Nobel laureate Paul Krugman has got it wrong when it comes to Sweden's fiscal policy, according to the deputy governor of the country's central bank.
The influential economist last year compared the country's state to that of Japan, claiming “sadomonetarists” had turned the “rock star of the recovery” into a country plagued by rising unemployment and deflation after interest rates were raised by the Riksbank.
In an op ed piece for the New York Times, Krugman claimed the policy makers kept changing the reasons they gave for the move. “That is, as the situation changed, officials invented new rationales for an unchanging policy,” he wrote.
More recently, Krugman has warned that the US could fall into a similar trap, highlighting both Sweden and Japan as scenarios to avoid.
“If the Fed moves too soon, we might end up losing millions of jobs we could have had,” he said. “In the worst case, we might end up sliding into a Japanese-style deflationary trap, which has already happened in Sweden and possibly in the Eurozone.”
Perhaps this latest dig was a step too far: deputy governor Per Jansson has hit out, saying the US professor needs to go back to school.
“When he described Sweden as sort of a deflationary economy, and makes these parallels to Japan, you wonder, has he ever had a look at the data?” Jansson is reported to have said.
“Has he seen how Swedish GDP recovered over these crisis years? It completely outperformed the euro area, of course, but even the UK. It’s close to the US’s performance.”
"You would wish when he says this, that Sweden looks like Japan and stuff,” he added, suggesting that Krugman “write fewer articles and have more of a look at the data and then come back again."
"I don’t know why he does that; it’s a mystery and it doesn’t make him come across as a guy who is very well informed."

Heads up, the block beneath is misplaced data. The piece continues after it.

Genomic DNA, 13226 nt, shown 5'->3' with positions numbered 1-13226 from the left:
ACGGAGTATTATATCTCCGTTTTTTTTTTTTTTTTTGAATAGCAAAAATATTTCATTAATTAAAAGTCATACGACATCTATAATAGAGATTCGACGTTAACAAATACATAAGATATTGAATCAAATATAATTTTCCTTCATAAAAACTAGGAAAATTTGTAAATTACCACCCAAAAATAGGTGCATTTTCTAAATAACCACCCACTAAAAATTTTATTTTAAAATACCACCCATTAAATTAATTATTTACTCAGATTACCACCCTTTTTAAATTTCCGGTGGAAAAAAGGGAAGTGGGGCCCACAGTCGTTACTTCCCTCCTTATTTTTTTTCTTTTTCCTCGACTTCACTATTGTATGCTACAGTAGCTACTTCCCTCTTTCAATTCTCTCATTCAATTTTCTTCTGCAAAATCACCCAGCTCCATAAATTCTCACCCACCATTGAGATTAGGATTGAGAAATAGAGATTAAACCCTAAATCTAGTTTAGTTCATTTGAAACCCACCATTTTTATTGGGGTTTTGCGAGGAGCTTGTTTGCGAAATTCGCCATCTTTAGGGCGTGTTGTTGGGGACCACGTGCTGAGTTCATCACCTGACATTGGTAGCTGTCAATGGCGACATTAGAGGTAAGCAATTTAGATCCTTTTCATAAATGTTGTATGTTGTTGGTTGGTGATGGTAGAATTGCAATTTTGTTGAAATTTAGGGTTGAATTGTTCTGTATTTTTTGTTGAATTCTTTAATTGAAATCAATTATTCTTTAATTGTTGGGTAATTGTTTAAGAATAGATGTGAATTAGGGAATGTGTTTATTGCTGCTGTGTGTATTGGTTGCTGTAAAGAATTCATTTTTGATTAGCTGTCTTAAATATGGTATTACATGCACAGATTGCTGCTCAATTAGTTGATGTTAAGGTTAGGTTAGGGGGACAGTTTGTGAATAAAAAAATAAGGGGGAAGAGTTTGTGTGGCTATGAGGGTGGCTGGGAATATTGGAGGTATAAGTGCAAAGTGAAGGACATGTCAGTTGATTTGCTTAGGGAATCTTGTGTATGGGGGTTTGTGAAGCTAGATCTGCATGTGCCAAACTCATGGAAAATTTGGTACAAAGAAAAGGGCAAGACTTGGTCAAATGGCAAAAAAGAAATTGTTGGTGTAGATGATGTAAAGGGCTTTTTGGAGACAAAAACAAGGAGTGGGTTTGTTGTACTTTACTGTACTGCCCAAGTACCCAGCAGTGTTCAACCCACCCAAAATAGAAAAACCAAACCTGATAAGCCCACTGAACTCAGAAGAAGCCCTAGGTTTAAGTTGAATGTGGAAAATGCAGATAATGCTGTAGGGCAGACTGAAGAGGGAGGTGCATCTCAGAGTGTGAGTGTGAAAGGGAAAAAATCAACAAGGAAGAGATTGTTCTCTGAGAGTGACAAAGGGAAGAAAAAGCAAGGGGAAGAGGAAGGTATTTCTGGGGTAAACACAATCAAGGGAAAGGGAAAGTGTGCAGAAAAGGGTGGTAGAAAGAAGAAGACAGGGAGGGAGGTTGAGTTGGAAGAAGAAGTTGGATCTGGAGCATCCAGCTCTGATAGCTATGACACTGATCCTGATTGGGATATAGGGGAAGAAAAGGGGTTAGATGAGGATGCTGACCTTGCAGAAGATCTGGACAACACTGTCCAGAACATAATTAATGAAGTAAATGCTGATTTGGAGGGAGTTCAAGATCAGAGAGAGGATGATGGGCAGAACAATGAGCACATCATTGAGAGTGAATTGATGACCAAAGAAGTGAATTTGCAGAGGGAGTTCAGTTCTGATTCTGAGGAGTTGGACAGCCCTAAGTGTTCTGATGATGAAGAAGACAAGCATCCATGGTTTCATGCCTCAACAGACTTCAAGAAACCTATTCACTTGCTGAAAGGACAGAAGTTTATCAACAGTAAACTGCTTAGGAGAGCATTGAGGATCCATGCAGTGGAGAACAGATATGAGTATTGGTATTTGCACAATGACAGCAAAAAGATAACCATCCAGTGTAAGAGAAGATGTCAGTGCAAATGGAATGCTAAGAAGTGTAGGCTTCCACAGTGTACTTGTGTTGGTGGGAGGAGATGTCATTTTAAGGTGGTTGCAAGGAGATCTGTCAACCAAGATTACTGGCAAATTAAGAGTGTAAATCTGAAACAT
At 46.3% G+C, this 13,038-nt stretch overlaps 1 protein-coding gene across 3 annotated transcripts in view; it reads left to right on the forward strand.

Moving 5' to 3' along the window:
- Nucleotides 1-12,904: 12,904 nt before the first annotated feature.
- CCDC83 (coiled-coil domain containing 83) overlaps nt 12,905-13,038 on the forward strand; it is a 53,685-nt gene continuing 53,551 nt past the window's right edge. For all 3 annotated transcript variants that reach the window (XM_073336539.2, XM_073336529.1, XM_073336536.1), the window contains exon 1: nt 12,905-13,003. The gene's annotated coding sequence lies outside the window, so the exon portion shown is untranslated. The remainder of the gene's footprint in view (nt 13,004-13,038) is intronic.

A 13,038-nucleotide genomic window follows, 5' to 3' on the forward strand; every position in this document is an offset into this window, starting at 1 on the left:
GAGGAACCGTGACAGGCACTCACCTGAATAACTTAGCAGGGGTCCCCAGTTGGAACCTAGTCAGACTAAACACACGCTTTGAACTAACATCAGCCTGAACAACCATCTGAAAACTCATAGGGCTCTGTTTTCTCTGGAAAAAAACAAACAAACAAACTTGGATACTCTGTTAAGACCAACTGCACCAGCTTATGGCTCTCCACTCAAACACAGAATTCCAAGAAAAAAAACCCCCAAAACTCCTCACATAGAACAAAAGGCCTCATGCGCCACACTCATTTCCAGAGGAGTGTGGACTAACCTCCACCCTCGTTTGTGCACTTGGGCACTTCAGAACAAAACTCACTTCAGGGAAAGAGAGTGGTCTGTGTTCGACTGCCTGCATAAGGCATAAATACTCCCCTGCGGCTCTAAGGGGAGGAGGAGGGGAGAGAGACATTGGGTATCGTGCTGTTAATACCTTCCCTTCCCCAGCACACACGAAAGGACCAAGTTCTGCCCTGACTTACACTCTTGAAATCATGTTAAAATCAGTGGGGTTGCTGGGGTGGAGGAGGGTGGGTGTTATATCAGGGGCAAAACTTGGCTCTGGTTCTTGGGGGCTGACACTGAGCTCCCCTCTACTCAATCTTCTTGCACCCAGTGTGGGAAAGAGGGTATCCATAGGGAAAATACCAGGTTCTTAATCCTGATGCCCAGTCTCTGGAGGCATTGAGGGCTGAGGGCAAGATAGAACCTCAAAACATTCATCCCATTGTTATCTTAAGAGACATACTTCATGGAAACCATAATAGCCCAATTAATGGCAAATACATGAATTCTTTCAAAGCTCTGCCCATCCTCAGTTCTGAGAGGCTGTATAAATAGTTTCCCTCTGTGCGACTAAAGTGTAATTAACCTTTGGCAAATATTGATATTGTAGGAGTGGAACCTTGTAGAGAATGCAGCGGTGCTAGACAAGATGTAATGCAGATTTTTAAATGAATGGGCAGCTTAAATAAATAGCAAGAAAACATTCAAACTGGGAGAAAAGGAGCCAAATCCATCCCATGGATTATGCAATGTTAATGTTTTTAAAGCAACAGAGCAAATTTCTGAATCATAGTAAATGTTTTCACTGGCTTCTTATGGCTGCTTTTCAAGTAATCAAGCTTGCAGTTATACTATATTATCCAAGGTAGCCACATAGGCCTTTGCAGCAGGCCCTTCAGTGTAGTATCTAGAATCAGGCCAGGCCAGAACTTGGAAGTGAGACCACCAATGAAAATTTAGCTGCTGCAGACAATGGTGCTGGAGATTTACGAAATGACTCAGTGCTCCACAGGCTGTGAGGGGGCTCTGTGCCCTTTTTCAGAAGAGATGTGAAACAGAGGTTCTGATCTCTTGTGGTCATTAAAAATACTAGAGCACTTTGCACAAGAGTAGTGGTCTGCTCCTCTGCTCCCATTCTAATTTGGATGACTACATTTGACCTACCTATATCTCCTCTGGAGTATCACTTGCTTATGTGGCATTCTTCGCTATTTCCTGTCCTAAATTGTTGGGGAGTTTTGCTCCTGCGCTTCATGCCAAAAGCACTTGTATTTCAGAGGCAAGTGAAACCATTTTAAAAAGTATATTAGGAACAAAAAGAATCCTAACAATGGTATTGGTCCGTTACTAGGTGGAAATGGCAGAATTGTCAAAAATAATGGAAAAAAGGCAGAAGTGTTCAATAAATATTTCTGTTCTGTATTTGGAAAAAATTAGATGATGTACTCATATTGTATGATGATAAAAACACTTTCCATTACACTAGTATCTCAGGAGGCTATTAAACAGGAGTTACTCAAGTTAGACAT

Jansson also said criticism failed to take into account growth in the labour force.
“The labour market in Sweden is stronger than the US labour market because throughout the crisis we’ve had an employment rate increase,” he said. “That’s good since it paves ‘‘the way for employment in the future, whereas much of the so-called US success has been an outflow from the labor force driving down unemployment.’’
According to Bloomberg, Krugman is not taking the criticism lying down.
He has responded saying in fact Jansson is making a “fundamental error, confusing levels with rates of change.”
“Yes, Sweden was growing fast, but unemployment was still above pre-crisis levels and there was good reason to believe that there was still a substantial output gap,” he said in an e-mailed response to questions.
“Growth in a depressed economy isn’t a reason to raise rates. On the inflation front, core inflation was well under two per cent. Again, not a reason to raise rates. So I don’t understand Jansson’s point."
Another economist, Robert Bergqvist, has also waded in, claiming neither is right.
Krugman and Svensson "are right about that the Riksbank hasn’t really understood these disinflationary forces and I also think they’re right about that the Riksbank has focused too much on household debt”, he said in an interview.
“They are wrong in that they don’t quite understand [a] small country’s limited ability to actually affect inflation” and wrong on how much it has “cost in terms of jobs and perhaps investments”, he said.